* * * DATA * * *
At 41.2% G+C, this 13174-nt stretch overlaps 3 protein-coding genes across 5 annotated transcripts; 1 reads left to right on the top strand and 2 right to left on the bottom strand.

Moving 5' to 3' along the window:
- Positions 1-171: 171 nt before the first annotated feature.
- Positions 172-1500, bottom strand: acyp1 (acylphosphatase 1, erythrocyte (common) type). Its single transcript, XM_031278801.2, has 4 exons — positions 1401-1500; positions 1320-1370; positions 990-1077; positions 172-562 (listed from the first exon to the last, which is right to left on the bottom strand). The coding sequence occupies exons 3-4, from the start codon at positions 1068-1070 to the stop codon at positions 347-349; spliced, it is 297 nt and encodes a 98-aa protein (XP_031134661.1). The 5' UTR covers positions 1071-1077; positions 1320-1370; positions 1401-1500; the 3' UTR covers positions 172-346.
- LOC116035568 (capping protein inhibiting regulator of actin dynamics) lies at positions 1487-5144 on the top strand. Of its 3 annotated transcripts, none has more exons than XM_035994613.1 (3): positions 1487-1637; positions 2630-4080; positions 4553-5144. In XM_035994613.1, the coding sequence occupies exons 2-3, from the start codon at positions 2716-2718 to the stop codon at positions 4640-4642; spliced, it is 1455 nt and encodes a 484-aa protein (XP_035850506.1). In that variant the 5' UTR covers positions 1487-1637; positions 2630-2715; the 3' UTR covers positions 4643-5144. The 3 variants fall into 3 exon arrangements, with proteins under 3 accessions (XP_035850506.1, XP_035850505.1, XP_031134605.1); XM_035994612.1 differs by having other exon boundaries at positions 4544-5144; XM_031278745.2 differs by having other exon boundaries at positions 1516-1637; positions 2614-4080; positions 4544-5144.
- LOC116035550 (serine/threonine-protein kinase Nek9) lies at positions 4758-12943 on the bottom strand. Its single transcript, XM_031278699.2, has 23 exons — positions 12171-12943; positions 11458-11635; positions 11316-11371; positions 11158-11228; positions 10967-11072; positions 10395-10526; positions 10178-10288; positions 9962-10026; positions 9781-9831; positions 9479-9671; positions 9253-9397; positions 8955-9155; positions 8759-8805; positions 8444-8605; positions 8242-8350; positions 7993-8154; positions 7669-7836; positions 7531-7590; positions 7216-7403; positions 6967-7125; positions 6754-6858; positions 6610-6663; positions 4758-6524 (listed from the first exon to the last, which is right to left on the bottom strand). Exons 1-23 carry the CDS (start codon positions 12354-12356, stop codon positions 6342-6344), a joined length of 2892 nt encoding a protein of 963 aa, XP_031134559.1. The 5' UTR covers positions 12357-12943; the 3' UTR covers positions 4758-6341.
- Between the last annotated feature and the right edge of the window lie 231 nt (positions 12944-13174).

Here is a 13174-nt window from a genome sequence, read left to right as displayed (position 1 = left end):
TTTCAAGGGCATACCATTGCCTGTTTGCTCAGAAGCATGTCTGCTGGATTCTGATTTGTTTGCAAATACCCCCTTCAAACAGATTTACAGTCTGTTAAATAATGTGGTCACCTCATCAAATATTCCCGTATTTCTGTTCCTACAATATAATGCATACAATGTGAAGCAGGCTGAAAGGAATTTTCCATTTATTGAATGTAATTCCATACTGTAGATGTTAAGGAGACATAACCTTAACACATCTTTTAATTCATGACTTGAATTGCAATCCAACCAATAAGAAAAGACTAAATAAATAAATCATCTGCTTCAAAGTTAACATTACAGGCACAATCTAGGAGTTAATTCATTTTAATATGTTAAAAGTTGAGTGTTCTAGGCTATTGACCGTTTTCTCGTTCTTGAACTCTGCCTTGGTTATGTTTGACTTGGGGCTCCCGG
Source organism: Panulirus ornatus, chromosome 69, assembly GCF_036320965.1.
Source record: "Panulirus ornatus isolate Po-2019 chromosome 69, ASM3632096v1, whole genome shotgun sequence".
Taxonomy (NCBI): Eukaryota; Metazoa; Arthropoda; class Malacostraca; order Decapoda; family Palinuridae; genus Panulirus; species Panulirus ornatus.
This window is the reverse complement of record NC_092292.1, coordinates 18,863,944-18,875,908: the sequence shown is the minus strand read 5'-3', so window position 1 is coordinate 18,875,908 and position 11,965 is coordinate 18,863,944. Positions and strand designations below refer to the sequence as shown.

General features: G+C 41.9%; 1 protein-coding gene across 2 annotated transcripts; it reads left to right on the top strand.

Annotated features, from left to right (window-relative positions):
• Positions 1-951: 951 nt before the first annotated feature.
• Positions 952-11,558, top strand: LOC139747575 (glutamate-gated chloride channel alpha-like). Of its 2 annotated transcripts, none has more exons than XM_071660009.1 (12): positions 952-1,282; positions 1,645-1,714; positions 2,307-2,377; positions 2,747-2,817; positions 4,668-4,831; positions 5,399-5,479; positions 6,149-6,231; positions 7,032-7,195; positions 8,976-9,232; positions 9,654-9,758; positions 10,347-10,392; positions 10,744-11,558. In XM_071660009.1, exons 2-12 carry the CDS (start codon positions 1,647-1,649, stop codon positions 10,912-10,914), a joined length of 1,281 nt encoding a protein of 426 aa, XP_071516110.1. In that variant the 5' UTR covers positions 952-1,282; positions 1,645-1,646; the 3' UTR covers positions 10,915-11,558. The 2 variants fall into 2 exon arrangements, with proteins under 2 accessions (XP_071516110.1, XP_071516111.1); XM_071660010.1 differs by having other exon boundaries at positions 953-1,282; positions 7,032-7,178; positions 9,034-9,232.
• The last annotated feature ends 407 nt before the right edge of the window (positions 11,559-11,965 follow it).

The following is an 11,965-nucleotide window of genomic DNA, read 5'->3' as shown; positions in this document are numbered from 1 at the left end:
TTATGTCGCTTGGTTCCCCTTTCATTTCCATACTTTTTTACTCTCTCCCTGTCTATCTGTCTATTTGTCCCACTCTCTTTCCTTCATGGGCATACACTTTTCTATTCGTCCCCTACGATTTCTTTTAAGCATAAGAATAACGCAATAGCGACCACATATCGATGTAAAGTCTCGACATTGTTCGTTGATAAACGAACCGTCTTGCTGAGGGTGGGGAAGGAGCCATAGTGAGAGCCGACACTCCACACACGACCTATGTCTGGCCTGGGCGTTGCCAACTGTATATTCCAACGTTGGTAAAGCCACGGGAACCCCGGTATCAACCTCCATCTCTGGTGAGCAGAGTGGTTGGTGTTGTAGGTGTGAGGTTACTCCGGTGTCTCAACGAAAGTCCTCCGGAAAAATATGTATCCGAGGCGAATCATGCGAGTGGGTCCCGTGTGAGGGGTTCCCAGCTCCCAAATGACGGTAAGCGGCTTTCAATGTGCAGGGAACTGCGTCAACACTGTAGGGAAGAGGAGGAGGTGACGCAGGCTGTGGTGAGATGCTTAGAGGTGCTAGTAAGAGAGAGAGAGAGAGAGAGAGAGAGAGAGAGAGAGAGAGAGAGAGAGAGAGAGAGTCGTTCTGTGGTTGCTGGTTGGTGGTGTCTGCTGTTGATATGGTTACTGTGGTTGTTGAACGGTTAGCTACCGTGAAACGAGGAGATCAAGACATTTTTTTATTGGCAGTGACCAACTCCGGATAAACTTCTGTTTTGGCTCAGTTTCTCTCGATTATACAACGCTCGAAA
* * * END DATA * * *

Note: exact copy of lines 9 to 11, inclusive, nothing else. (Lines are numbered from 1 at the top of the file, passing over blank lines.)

TTTCAAGGGCATACCATTGCCTGTTTGCTCAGAAGCATGTCTGCTGGATTCTGATTTGTTTGCAAATACCCCCTTCAAACAGATTTACAGTCTGTTAAATAATGTGGTCACCTCATCAAATATTCCCGTATTTCTGTTCCTACAATATAATGCATACAATGTGAAGCAGGCTGAAAGGAATTTTCCATTTATTGAATGTAATTCCATACTGTAGATGTTAAGGAGACATAACCTTAACACATCTTTTAATTCATGACTTGAATTGCAATCCAACCAATAAGAAAAGACTAAATAAATAAATCATCTGCTTCAAAGTTAACATTACAGGCACAATCTAGGAGTTAATTCATTTTAATATGTTAAAAGTTGAGTGTTCTAGGCTATTGACCGTTTTCTCGTTCTTGAACTCTGCCTTGGTTATGTTTGACTTGGGGCTCCCGG
Source organism: Panulirus ornatus, chromosome 69, assembly GCF_036320965.1.
Source record: "Panulirus ornatus isolate Po-2019 chromosome 69, ASM3632096v1, whole genome shotgun sequence".